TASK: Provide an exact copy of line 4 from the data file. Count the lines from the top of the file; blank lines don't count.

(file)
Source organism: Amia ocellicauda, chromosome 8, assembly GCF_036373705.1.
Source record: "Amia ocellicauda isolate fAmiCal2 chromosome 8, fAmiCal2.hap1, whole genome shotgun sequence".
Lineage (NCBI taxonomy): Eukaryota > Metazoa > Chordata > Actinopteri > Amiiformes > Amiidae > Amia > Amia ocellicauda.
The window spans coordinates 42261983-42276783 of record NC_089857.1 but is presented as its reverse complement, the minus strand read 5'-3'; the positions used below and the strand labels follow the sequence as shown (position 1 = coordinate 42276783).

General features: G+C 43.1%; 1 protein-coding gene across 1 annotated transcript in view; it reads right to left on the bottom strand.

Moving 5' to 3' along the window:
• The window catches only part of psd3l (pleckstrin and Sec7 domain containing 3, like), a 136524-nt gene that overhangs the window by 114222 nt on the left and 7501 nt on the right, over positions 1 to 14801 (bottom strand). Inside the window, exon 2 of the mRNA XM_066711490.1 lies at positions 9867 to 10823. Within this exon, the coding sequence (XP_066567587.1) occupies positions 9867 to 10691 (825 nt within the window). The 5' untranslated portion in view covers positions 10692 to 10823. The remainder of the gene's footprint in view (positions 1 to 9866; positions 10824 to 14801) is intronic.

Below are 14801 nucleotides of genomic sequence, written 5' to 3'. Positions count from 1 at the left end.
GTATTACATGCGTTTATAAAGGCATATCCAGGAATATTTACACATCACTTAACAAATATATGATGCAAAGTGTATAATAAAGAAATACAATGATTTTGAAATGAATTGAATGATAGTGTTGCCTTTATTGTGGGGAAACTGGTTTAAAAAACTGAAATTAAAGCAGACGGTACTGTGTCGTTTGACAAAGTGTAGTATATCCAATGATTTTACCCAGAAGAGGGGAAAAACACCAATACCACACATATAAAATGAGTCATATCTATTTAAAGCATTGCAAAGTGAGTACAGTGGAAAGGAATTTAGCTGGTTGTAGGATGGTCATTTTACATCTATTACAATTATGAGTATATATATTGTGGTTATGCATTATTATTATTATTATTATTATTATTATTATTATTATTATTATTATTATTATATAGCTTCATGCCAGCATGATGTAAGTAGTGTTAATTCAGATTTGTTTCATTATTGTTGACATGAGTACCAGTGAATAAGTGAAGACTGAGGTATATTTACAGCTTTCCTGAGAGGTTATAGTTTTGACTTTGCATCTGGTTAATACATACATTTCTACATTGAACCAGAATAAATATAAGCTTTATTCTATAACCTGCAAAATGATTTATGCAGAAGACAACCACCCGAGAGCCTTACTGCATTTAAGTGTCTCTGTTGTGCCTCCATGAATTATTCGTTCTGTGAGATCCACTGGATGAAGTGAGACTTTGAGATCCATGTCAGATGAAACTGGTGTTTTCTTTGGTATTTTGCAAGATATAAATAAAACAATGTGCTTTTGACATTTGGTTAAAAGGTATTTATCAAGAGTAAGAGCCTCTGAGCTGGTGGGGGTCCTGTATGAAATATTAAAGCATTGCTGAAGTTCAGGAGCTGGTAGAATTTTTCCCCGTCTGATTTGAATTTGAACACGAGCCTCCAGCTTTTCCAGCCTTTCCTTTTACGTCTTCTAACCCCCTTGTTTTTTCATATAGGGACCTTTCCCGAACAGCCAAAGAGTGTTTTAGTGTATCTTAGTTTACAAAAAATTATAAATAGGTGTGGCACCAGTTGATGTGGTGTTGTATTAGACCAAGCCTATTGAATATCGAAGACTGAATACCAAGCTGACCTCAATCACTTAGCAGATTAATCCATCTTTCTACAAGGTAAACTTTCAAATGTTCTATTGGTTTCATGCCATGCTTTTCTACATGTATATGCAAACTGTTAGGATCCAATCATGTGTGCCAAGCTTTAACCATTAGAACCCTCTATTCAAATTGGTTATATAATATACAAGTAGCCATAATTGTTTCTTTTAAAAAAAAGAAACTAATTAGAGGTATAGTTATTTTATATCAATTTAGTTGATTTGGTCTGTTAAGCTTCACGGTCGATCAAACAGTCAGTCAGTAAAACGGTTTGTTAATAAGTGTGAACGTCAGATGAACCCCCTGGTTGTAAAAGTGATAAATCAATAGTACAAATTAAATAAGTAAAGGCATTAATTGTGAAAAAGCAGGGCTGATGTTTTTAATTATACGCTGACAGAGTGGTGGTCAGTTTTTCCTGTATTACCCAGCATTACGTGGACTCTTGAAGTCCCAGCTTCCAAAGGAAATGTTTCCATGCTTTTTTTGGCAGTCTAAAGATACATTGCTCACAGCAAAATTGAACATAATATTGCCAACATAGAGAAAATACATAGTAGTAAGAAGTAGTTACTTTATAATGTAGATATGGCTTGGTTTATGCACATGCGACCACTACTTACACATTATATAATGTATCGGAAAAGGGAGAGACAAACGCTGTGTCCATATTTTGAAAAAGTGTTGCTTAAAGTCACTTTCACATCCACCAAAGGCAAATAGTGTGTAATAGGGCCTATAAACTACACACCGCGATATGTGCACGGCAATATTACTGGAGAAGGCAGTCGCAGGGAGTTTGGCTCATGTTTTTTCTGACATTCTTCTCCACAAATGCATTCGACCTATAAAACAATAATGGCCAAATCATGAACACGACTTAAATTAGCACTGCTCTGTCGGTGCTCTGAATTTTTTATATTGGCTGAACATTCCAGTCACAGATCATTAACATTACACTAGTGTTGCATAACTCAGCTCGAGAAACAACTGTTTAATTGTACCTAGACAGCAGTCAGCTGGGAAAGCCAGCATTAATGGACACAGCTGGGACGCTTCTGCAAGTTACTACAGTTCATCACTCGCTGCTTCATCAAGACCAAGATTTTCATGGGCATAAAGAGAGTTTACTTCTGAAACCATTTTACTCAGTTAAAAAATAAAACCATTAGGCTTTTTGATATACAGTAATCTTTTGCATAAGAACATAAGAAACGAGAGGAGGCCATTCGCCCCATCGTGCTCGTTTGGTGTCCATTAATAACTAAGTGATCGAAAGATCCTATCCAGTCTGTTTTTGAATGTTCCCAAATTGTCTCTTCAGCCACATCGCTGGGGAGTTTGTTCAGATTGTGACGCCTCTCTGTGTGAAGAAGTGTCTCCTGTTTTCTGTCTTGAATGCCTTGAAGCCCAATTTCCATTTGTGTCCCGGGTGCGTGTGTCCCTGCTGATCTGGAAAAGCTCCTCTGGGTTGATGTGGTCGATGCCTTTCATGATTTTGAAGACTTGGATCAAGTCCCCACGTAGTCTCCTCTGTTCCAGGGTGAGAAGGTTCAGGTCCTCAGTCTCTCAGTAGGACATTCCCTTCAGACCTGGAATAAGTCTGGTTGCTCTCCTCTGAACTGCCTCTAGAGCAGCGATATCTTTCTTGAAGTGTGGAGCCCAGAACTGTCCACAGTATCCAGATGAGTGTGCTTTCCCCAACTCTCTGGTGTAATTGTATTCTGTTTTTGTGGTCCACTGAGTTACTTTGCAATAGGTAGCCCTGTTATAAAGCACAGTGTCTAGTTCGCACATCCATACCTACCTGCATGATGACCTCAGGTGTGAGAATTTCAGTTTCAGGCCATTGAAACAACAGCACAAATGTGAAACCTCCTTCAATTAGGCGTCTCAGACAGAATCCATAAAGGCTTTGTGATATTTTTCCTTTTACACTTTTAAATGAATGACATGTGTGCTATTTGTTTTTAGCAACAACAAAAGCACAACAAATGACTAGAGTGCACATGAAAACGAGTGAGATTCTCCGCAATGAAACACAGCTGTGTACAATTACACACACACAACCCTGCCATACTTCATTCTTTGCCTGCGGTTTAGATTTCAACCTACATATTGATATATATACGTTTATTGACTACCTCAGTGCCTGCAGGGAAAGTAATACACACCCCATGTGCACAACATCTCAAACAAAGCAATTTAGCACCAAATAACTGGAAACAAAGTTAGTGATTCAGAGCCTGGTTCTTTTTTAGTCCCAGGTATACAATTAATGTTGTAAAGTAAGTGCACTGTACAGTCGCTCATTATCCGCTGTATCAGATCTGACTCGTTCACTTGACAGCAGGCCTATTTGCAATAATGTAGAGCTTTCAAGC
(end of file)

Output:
The window spans coordinates 42261983-42276783 of record NC_089857.1 but is presented as its reverse complement, the minus strand read 5'-3'; the positions used below and the strand labels follow the sequence as shown (position 1 = coordinate 42276783).